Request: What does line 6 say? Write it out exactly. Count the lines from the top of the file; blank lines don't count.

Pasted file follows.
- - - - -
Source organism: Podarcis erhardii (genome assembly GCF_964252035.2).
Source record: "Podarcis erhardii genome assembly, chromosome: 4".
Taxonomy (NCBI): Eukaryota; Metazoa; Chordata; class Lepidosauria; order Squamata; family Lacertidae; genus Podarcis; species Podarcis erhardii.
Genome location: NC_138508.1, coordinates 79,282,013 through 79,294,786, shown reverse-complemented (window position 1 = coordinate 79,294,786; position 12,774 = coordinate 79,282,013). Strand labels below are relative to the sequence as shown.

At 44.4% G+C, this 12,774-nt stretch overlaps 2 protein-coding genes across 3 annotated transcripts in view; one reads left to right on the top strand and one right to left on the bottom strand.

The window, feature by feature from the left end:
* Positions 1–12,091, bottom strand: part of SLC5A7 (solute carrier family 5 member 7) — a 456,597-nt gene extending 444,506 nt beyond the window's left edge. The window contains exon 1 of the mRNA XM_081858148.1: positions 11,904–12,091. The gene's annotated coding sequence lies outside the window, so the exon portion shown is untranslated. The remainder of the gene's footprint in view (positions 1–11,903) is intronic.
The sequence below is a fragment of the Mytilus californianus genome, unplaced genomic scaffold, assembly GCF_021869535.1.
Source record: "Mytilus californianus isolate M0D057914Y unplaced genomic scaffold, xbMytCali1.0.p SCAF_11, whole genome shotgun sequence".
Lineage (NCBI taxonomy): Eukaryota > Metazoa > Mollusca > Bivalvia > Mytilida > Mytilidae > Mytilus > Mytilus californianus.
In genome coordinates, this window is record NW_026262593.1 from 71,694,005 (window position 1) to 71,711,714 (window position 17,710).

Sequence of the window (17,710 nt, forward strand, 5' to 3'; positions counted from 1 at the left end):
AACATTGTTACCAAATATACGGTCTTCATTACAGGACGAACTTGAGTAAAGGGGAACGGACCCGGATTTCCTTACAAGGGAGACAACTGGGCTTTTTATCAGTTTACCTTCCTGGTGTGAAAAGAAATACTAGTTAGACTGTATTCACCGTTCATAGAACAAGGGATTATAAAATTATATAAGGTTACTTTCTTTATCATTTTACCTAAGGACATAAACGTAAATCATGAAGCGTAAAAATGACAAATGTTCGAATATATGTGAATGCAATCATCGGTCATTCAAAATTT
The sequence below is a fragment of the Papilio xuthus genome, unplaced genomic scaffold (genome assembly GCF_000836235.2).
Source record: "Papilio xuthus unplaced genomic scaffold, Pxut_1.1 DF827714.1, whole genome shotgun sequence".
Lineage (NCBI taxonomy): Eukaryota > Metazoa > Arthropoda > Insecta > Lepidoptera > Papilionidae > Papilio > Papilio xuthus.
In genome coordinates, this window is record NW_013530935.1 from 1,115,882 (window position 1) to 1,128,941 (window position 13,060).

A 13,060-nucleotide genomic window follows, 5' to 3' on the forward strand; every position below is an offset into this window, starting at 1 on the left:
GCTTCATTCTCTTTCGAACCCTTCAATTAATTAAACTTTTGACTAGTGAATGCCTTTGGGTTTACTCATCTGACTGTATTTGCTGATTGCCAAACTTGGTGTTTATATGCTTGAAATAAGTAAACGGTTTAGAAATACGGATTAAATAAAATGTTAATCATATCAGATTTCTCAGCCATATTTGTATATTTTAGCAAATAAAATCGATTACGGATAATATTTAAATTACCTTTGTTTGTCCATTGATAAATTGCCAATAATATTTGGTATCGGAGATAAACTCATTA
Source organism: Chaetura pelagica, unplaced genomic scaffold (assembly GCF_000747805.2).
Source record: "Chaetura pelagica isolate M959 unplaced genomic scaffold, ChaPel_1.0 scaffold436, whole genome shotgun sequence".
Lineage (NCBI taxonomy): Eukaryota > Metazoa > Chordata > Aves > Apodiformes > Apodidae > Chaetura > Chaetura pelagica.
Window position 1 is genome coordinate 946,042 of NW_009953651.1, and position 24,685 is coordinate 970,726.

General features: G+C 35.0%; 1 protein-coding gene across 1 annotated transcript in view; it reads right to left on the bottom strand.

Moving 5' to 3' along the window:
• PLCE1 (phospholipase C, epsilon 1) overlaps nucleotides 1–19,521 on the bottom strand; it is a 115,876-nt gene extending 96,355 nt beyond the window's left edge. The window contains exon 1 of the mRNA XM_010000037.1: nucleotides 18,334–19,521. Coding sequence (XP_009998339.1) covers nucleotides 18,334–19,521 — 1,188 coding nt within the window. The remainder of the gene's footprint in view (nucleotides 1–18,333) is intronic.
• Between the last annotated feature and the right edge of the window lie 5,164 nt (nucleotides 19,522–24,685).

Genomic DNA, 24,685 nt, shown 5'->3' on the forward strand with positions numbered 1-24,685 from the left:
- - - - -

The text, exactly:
The window, feature by feature from the left end: